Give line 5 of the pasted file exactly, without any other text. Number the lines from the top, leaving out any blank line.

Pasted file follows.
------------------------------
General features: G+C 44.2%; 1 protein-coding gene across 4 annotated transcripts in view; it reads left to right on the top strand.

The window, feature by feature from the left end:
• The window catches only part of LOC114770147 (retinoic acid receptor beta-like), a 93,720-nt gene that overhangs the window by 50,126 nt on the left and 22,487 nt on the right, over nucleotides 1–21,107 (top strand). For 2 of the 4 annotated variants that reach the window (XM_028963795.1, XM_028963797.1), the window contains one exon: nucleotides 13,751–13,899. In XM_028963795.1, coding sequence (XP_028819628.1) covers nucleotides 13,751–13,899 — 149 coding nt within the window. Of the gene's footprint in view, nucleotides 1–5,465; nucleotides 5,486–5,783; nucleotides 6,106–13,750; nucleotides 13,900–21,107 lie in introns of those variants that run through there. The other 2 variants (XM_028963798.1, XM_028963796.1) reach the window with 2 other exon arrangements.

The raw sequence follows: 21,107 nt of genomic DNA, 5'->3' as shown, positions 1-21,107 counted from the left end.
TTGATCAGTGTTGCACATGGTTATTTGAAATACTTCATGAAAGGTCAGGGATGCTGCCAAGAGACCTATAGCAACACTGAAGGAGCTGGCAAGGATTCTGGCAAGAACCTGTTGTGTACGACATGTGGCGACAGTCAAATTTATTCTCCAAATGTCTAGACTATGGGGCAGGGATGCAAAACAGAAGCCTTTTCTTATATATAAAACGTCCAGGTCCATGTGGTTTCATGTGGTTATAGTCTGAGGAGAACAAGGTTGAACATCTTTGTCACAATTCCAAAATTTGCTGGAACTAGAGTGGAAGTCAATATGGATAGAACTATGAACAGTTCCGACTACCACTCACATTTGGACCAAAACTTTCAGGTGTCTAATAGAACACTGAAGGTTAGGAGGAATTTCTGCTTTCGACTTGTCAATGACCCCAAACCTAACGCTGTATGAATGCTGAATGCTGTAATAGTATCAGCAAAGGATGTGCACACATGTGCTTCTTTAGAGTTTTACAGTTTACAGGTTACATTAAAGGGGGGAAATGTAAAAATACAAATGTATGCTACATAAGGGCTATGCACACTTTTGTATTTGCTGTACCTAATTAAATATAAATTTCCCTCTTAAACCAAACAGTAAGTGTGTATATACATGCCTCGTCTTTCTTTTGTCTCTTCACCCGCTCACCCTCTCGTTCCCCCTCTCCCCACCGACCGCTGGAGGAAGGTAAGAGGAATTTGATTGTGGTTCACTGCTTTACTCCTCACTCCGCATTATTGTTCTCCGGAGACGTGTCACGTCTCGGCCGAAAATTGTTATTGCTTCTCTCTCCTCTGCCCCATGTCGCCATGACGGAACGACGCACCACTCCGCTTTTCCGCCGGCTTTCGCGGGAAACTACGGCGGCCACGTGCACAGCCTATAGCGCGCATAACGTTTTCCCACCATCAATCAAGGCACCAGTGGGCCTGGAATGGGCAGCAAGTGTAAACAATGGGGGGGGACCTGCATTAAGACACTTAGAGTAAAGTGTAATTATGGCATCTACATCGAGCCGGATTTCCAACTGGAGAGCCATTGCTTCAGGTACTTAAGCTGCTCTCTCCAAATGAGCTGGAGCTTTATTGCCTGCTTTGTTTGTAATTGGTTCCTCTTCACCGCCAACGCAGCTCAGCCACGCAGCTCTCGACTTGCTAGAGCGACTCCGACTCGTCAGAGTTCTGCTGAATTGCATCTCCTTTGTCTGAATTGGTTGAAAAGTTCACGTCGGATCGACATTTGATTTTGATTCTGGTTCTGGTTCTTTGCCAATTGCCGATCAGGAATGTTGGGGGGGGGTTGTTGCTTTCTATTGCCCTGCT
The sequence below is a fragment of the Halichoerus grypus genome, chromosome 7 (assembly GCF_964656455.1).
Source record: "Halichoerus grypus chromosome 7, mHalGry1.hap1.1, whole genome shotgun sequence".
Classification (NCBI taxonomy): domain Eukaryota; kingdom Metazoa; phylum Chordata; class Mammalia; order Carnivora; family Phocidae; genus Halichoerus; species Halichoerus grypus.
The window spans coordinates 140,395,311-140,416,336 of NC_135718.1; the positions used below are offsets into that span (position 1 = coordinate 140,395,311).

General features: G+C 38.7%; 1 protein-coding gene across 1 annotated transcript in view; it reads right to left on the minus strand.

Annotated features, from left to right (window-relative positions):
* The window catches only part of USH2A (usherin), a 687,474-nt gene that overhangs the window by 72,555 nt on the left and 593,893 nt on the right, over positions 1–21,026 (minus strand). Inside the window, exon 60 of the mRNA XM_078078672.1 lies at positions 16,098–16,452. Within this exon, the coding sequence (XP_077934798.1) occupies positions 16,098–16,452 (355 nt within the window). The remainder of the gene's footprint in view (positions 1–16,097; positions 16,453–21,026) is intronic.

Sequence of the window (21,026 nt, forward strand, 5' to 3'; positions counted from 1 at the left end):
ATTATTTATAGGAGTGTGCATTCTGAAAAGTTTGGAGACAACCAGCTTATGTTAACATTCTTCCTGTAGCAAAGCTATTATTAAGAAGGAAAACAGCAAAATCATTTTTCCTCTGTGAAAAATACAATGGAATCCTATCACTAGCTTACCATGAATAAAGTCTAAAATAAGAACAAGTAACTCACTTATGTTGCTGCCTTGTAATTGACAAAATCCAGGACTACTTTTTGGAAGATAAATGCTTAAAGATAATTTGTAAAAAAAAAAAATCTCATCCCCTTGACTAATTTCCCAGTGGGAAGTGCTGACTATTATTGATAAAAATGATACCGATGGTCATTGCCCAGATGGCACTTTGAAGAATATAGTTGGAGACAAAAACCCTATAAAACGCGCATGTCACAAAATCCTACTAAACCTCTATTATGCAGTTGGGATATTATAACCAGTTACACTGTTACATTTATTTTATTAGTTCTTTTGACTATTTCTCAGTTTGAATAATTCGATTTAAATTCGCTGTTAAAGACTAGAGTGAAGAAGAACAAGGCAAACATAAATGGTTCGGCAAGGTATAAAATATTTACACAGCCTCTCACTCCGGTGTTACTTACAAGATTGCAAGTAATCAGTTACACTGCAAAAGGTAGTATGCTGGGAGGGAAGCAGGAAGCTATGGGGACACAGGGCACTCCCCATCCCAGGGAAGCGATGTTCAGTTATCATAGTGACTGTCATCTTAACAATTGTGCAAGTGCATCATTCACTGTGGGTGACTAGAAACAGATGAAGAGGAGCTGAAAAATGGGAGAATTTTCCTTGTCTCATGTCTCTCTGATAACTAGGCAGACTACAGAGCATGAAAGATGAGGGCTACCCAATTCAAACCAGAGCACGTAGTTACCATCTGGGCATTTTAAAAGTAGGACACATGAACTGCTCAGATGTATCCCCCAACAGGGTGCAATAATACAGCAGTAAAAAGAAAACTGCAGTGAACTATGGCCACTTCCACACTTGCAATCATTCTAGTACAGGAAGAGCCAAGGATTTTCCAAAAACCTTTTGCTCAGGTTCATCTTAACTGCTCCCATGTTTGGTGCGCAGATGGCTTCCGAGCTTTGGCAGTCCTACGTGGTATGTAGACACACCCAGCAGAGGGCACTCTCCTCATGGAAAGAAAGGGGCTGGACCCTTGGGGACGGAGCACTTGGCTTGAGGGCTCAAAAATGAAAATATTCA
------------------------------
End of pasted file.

TTGATCAGTGTTGCACATGGTTATTTGAAATACTTCATGAAAGGTCAGGGATGCTGCCAAGAGACCTATAGCAACACTGAAGGAGCTGGCAAGGATTCTGGCAAGAACCTGTTGTGTACGACATGTGGCGACAGTCAAATTTATTCTCCAAATGTCTAGACTATGGGGCAGGGATGCAAAACAGAAGCCTTTTCTTATATATAAAACGTCCAGGTCCATGTGGTTTCATGTGGTTATAGTCTGAGGAGAACAAGGTTGAACATCTTTGTCACAATTCCAAAATTTGCTGGAACTAGAGTGGAAGTCAATATGGATAGAACTATGAACAGTTCCGACTACCACTCACATTTGGACCAAAACTTTCAGGTGTCTAATAGAACACTGAAGGTTAGGAGGAATTTCTGCTTTCGACTTGTCAATGACCCCAAACCTAACGCTGTATGAATGCTGAATGCTGTAATAGTATCAGCAAAGGATGTGCACACATGTGCTTCTTTAGAGTTTTACAGTTTACAGGTTACATTAAAGGGGGGAAATGTAAAAATACAAATGTATGCTACATAAGGGCTATGCACACTTTTGTATTTGCTGTACCTAATTAAATATAAATTTCCCTCTTAAACCAAACAGTAAGTGTGTATATACATGCCTCGTCTTTCTTTTGTCTCTTCACCCGCTCACCCTCTCGTTCCCCCTCTCCCCACCGACCGCTGGAGGAAGGTAAGAGGAATTTGATTGTGGTTCACTGCTTTACTCCTCACTCCGCATTATTGTTCTCCGGAGACGTGTCACGTCTCGGCCGAAAATTGTTATTGCTTCTCTCTCCTCTGCCCCATGTCGCCATGACGGAACGACGCACCACTCCGCTTTTCCGCCGGCTTTCGCGGGAAACTACGGCGGCCACGTGCACAGCCTATAGCGCGCATAACGTTTTCCCACCATCAATCAAGGCACCAGTGGGCCTGGAATGGGCAGCAAGTGTAAACAATGGGGGGGGACCTGCATTAAGACACTTAGAGTAAAGTGTAATTATGGCATCTACATCGAGCCGGATTTCCAACTGGAGAGCCATTGCTTCAGGTACTTAAGCTGCTCTCTCCAAATGAGCTGGAGCTTTATTGCCTGCTTTGTTTGTAATTGGTTCCTCTTCACCGCCAACGCAGCTCAGCCACGCAGCTCTCGACTTGCTAGAGCGACTCCGACTCGTCAGAGTTCTGCTGAATTGCATCTCCTTTGTCTGAATTGGTTGAAAAGTTCACGTCGGATCGACATTTGATTTTGATTCTGGTTCTGGTTCTTTGCCAATTGCCGATCAGGAATGTTGGGGGGGGGTTGTTGCTTTCTATTGCCCTGCT